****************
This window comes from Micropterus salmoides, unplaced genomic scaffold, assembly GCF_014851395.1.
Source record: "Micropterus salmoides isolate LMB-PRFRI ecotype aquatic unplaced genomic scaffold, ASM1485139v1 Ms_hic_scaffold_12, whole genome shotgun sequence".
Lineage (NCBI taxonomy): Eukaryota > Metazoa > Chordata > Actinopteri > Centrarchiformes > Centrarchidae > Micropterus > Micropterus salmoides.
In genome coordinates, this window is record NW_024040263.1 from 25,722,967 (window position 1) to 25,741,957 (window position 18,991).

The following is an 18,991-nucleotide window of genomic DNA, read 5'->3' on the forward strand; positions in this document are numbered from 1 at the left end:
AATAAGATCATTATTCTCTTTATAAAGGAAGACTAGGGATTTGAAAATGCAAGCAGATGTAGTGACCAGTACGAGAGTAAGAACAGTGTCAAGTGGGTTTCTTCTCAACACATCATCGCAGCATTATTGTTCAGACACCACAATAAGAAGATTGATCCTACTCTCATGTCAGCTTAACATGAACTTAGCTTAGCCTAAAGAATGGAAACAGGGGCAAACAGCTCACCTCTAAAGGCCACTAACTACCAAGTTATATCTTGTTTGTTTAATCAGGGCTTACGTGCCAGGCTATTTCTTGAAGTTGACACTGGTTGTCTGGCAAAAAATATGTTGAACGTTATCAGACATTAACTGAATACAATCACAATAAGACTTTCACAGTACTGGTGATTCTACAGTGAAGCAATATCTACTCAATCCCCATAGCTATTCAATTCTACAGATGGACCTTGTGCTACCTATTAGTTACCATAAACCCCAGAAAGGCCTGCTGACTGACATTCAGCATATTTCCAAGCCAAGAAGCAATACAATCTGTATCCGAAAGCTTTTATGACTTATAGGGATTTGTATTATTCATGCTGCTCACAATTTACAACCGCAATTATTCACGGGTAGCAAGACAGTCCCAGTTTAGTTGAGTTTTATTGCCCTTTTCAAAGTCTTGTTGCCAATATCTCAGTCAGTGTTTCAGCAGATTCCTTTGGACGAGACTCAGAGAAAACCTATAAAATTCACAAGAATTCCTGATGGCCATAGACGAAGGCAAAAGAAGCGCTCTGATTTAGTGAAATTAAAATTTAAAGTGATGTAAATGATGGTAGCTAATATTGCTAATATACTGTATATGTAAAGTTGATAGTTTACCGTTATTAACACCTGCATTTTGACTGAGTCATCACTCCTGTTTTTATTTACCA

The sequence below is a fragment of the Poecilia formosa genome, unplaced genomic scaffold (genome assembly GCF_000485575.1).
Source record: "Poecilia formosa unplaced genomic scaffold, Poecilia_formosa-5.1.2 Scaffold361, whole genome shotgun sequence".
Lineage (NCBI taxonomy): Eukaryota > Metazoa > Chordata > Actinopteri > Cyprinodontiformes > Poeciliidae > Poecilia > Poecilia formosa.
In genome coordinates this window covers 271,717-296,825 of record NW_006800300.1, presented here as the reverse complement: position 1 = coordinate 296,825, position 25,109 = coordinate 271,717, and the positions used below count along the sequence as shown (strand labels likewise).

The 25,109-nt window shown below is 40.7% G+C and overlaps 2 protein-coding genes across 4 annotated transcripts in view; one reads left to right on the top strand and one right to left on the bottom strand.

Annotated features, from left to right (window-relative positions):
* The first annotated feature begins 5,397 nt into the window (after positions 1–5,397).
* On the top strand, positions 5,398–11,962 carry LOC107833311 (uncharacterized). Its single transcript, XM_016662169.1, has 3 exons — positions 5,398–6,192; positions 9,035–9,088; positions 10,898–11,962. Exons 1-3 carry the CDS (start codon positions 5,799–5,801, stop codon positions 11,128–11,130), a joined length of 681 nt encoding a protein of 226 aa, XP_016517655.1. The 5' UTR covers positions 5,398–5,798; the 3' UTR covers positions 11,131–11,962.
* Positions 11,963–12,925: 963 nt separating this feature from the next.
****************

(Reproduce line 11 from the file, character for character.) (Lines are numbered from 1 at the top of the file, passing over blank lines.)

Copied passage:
The 25,109-nt window shown below is 40.7% G+C and overlaps 2 protein-coding genes across 4 annotated transcripts in view; one reads left to right on the top strand and one right to left on the bottom strand.